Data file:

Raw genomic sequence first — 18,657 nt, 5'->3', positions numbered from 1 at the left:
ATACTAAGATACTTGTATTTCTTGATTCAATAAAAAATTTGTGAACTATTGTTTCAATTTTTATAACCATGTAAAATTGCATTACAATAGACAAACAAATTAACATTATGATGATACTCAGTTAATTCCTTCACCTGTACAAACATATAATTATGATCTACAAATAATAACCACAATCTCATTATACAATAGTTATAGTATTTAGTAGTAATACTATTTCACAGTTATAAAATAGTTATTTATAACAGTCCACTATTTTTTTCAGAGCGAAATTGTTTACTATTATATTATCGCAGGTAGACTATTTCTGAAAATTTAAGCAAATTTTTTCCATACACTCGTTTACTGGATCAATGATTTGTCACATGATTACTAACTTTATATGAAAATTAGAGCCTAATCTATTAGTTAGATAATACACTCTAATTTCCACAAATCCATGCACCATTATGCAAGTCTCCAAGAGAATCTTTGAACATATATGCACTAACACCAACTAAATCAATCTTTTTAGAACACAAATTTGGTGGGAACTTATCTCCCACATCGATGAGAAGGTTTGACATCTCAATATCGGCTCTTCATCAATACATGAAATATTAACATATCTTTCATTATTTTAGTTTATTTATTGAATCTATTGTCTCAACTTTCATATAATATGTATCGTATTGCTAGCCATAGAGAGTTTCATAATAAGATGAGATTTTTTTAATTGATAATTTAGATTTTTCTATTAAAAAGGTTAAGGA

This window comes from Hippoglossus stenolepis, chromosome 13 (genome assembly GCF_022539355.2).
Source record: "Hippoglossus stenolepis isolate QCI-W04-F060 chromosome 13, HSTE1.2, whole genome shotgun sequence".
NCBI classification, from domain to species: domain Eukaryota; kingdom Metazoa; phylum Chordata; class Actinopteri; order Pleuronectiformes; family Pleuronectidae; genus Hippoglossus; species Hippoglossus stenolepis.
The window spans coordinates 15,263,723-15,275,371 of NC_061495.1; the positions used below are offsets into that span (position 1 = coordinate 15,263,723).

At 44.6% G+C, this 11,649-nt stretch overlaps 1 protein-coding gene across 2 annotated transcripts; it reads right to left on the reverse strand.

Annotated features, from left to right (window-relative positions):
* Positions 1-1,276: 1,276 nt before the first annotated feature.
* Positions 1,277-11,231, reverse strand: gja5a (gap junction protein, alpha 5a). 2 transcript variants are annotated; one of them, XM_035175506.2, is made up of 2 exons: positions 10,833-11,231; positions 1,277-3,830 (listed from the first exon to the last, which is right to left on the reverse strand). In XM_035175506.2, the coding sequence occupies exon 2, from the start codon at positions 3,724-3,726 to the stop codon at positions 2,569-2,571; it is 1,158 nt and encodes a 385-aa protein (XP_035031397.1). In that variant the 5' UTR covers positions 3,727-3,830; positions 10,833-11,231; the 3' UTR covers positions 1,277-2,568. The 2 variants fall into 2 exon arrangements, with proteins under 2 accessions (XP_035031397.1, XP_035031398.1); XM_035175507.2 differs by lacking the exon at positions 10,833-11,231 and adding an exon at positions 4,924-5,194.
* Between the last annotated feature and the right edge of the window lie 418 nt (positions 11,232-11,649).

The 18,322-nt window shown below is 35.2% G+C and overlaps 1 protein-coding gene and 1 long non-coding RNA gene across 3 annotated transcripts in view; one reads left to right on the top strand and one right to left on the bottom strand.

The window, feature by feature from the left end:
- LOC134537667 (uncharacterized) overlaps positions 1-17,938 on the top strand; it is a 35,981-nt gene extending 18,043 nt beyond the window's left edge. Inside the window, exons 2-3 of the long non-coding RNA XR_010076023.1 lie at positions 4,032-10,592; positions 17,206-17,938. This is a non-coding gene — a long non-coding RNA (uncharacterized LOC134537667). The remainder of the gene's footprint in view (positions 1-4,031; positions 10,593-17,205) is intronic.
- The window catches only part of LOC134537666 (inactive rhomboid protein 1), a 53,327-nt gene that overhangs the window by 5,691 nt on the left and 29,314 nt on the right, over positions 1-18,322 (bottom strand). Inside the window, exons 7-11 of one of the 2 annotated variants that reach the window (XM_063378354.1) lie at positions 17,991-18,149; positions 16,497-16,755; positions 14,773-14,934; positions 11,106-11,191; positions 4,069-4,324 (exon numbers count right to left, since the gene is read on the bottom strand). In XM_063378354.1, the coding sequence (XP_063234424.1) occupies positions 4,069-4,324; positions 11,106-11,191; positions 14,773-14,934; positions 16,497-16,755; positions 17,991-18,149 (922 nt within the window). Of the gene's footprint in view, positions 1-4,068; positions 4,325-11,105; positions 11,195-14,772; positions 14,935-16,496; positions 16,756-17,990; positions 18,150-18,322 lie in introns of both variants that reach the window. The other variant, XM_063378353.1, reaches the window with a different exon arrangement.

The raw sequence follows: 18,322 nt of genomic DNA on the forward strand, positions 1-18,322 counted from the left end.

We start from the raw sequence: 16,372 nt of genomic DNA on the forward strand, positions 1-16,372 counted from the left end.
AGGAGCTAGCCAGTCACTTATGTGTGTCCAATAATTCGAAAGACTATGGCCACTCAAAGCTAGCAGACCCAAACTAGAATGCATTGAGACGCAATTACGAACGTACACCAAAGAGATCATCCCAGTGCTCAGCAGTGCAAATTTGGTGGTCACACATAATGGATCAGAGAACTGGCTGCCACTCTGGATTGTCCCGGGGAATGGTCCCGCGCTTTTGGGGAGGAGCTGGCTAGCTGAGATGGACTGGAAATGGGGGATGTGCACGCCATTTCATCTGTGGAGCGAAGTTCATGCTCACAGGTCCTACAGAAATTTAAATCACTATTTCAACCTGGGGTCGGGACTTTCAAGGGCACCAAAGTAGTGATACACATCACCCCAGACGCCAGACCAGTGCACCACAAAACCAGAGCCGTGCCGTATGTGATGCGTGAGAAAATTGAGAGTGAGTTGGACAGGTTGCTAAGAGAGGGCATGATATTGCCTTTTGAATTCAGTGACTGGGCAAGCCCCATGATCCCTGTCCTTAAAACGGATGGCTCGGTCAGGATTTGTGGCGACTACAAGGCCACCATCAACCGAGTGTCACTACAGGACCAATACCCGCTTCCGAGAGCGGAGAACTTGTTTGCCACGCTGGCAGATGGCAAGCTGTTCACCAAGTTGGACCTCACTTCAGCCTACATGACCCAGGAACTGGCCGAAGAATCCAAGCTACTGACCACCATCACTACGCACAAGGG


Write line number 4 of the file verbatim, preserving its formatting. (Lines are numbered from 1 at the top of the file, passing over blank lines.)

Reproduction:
Source record: "Hippoglossus stenolepis isolate QCI-W04-F060 chromosome 13, HSTE1.2, whole genome shotgun sequence".